The food suffers from a similar problem to Argentina, lack of variety.  It’s hard to say what the food was like before the revolution, but since the US embargo and rationing was introduced it’s fair to say that there is not an international smorgasbord of options.  The standard of cooking has been very good with some beautiful fresh seafood.  Lobster is common as muck, so much so that we’ve turned it down because we don’t want it twice in a row.  The fish has been very fresh as well, served in a simple way with some salt and fresh lime.  All meals come with sliced cucumber, sliced tomato, avocado with optional oil and vinegar, rice and either fried potato or fried banana.  When you go east beans and rice starts popping up on the menu as well.  Fresh tropical fruit and juices are plentiful as is the beer.  The rum is cheap as chips – 90 cents for a shot of the super smooth Havana Club 7-year old.  You can’t get Bacardi here as the family left the country and has been involved in attempts to unseat Castro.  Beef is very uncommon as Castro owns all the cows (note: a lot of facts about the political system are coming from conversations we’ve had with people and haven’t been thoroughly cross-checked, but that piece of info is in the guide as well).  People eat mainly pork with some chicken.  Breakfast is eggs, some kind of bread and fresh fruit and juices.  In one casa we got all-bran and warm milk but I’m not sure how common that is.

It’s common for a casa to take your booking and then when you arrive give their apologies and palm you off to a nearby casa.  This hasn’t worked out too badly for us.  You will always find somewhere to stay as there is an incredible informal network of casa particulare owners across the country who hook each other up.  In Havana we had just this experience.  We stayed our first night at a nice old place with antique furnishings where we had a three-course lobster dinner for about $12 each.  The casa we were palmed off to for the second night felt a bit more like staying in someone’s house as we had to traipse through their living room and up the stairs to reach our room, but it was large with a balcony viewing the sea and a terrace on the roof.  Across the road the Santeria drumming started early.  Santeria is a Cuban religion, a mixture of the African religious beliefs brought to Cuba with the slaves and the ornate Catholicism introduced by the Spanish.  Practitioners wear all-white or yellow outfits, depending when they were born and who their saint is, and listen to a lot of drumming.  The drums across the street went for a good seven hours in front of a room full of people crammed into what looked like the living room on the second floor of a house.  There wasn’t a lot of dancing, just chanting and drumming.  It added some flavour to our siesta.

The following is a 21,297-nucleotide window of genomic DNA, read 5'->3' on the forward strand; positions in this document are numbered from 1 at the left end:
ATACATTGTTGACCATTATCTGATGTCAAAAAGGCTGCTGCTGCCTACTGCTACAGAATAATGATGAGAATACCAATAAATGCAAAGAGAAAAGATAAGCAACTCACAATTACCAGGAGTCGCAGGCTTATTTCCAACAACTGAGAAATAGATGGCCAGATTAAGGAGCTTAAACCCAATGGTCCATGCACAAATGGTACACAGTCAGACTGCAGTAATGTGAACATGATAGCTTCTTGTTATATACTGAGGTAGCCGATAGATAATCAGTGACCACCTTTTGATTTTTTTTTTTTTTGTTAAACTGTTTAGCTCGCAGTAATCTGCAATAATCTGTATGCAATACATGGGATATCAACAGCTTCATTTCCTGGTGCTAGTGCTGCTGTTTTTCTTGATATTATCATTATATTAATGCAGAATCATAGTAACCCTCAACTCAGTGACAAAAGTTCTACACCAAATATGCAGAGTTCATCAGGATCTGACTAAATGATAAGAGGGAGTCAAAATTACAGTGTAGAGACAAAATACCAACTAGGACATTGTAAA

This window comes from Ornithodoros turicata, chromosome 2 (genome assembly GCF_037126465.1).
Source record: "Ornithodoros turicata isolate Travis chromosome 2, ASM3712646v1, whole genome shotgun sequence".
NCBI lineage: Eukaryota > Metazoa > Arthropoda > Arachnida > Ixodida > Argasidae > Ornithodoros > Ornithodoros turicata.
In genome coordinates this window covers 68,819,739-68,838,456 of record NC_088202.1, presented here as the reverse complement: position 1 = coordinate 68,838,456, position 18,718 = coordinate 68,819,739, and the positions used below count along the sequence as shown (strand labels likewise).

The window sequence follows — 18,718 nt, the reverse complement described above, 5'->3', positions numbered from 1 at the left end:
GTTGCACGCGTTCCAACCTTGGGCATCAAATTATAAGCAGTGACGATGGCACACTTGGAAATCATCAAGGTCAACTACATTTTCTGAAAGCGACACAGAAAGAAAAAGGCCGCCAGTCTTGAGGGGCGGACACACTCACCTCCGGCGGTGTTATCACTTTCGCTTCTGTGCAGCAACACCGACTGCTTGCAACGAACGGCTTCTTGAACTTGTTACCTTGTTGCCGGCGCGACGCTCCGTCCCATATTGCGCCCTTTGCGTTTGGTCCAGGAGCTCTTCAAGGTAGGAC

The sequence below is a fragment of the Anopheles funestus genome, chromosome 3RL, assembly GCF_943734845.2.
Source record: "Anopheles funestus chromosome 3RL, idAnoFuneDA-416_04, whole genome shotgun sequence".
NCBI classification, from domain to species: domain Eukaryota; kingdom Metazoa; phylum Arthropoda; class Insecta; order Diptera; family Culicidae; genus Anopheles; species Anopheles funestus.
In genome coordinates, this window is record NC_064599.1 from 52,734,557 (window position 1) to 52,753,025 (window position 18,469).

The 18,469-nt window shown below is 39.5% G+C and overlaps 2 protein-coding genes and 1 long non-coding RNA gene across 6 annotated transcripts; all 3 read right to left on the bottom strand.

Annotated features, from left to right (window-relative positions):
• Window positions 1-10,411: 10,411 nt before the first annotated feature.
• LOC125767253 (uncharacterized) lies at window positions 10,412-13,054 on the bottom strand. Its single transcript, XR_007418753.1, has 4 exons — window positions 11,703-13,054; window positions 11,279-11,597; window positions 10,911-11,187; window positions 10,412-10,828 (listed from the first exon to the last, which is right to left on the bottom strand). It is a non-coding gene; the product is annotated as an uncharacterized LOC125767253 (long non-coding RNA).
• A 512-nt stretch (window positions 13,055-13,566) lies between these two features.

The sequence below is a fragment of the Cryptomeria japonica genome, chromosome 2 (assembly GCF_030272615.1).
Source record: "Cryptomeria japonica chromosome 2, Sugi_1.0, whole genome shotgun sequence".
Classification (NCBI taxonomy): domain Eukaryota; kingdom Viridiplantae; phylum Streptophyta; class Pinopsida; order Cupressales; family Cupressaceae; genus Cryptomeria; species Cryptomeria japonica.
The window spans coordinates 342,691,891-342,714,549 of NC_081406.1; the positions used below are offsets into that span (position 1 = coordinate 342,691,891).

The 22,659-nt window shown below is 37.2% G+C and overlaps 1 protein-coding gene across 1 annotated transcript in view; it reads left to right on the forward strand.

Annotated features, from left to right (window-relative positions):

We had a brief stay in Havana initially as we wanted to get to the coast for a break.  We will return before we fly out for more in depth investigations.  Our dinner before leaving was in the open air on a balcony in the balmy night air overlooking the fort and sea wall with some ridiculously cheap and tasty seafood.

Full set of Havana photos are here